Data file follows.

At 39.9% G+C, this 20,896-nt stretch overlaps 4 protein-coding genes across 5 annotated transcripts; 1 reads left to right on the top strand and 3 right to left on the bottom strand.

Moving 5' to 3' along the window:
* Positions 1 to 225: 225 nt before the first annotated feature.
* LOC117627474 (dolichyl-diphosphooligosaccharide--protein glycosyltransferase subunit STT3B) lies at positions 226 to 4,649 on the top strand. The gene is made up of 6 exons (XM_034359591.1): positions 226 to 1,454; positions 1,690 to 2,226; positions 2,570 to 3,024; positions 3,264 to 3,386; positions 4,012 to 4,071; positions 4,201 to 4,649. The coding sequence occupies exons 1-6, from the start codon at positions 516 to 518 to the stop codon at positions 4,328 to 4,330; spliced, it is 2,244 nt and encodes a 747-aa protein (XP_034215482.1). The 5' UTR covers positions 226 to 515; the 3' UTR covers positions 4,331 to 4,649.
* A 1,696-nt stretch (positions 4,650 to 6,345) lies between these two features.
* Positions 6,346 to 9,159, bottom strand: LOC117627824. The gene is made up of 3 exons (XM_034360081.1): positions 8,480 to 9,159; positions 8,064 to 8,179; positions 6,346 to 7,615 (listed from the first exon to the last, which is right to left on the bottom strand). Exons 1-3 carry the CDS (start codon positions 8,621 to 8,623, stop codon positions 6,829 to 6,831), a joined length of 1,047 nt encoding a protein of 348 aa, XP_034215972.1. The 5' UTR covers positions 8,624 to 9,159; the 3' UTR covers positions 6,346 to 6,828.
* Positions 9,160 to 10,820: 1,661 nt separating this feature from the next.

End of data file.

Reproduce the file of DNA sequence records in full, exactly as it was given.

At 39.9% G+C, this 20,896-nt stretch overlaps 4 protein-coding genes across 5 annotated transcripts; 1 reads left to right on the top strand and 3 right to left on the bottom strand.

Moving 5' to 3' along the window:
* Positions 1 to 225: 225 nt before the first annotated feature.
* LOC117627474 (dolichyl-diphosphooligosaccharide--protein glycosyltransferase subunit STT3B) lies at positions 226 to 4,649 on the top strand. The gene is made up of 6 exons (XM_034359591.1): positions 226 to 1,454; positions 1,690 to 2,226; positions 2,570 to 3,024; positions 3,264 to 3,386; positions 4,012 to 4,071; positions 4,201 to 4,649. The coding sequence occupies exons 1-6, from the start codon at positions 516 to 518 to the stop codon at positions 4,328 to 4,330; spliced, it is 2,244 nt and encodes a 747-aa protein (XP_034215482.1). The 5' UTR covers positions 226 to 515; the 3' UTR covers positions 4,331 to 4,649.
* A 1,696-nt stretch (positions 4,650 to 6,345) lies between these two features.
* Positions 6,346 to 9,159, bottom strand: LOC117627824. The gene is made up of 3 exons (XM_034360081.1): positions 8,480 to 9,159; positions 8,064 to 8,179; positions 6,346 to 7,615 (listed from the first exon to the last, which is right to left on the bottom strand). Exons 1-3 carry the CDS (start codon positions 8,621 to 8,623, stop codon positions 6,829 to 6,831), a joined length of 1,047 nt encoding a protein of 348 aa, XP_034215972.1. The 5' UTR covers positions 8,624 to 9,159; the 3' UTR covers positions 6,346 to 6,828.
* Positions 9,160 to 10,820: 1,661 nt separating this feature from the next.